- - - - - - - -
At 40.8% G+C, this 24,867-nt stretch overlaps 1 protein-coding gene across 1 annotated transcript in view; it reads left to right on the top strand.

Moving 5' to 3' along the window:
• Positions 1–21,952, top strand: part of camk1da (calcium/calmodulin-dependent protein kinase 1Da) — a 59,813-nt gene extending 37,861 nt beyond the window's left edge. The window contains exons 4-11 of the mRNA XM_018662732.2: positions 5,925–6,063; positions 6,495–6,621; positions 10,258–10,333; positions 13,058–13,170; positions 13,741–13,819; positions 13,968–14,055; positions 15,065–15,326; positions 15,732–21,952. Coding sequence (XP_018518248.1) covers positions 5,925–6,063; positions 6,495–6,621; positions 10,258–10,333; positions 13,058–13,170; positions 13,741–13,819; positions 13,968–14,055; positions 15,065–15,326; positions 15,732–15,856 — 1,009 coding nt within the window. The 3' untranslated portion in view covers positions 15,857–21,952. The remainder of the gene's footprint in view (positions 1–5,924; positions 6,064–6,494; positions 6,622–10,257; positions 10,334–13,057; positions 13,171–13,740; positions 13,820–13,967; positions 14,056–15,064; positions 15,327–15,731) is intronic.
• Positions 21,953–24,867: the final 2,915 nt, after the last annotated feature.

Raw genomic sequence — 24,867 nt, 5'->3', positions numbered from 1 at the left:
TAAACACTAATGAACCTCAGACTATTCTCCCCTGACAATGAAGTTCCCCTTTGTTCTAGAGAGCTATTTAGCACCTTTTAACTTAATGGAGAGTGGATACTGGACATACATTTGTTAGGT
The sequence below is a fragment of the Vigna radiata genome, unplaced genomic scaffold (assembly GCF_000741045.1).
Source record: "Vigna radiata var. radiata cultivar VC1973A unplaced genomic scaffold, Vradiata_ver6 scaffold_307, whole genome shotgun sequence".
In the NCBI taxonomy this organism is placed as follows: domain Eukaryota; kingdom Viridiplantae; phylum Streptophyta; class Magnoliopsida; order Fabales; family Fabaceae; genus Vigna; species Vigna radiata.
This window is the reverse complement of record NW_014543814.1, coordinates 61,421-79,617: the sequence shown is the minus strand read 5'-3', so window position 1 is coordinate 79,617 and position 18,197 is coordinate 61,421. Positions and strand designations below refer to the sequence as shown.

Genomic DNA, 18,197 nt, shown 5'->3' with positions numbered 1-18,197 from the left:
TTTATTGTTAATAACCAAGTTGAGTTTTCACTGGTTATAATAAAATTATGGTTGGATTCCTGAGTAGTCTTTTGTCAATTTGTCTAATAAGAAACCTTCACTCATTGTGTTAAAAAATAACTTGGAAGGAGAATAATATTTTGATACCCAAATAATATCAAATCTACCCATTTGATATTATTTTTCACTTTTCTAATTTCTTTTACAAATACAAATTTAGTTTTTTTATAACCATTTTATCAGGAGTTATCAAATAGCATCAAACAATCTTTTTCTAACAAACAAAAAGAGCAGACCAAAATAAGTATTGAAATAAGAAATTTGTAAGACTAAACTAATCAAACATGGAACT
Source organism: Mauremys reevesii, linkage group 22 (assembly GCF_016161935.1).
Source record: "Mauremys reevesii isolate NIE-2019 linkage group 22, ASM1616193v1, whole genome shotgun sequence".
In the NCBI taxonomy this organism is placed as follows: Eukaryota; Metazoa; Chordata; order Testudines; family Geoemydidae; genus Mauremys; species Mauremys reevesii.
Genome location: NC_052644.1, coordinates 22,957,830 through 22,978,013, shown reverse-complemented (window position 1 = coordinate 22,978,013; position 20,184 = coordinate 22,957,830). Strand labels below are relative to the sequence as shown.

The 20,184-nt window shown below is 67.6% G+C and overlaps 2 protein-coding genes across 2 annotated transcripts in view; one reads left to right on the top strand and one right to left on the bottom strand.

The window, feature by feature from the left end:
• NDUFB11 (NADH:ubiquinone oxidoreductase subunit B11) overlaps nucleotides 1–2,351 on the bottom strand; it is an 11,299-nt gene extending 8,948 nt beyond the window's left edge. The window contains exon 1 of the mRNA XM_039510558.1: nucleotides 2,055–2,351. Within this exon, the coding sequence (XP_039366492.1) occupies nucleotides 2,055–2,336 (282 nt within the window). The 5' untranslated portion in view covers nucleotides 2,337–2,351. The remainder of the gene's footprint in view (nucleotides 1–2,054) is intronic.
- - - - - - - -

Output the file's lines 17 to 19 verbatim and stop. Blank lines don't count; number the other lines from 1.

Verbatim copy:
The 20,184-nt window shown below is 67.6% G+C and overlaps 2 protein-coding genes across 2 annotated transcripts in view; one reads left to right on the top strand and one right to left on the bottom strand.

The window, feature by feature from the left end:
• NDUFB11 (NADH:ubiquinone oxidoreductase subunit B11) overlaps nucleotides 1–2,351 on the bottom strand; it is an 11,299-nt gene extending 8,948 nt beyond the window's left edge. The window contains exon 1 of the mRNA XM_039510558.1: nucleotides 2,055–2,351. Within this exon, the coding sequence (XP_039366492.1) occupies nucleotides 2,055–2,336 (282 nt within the window). The 5' untranslated portion in view covers nucleotides 2,337–2,351. The remainder of the gene's footprint in view (nucleotides 1–2,054) is intronic.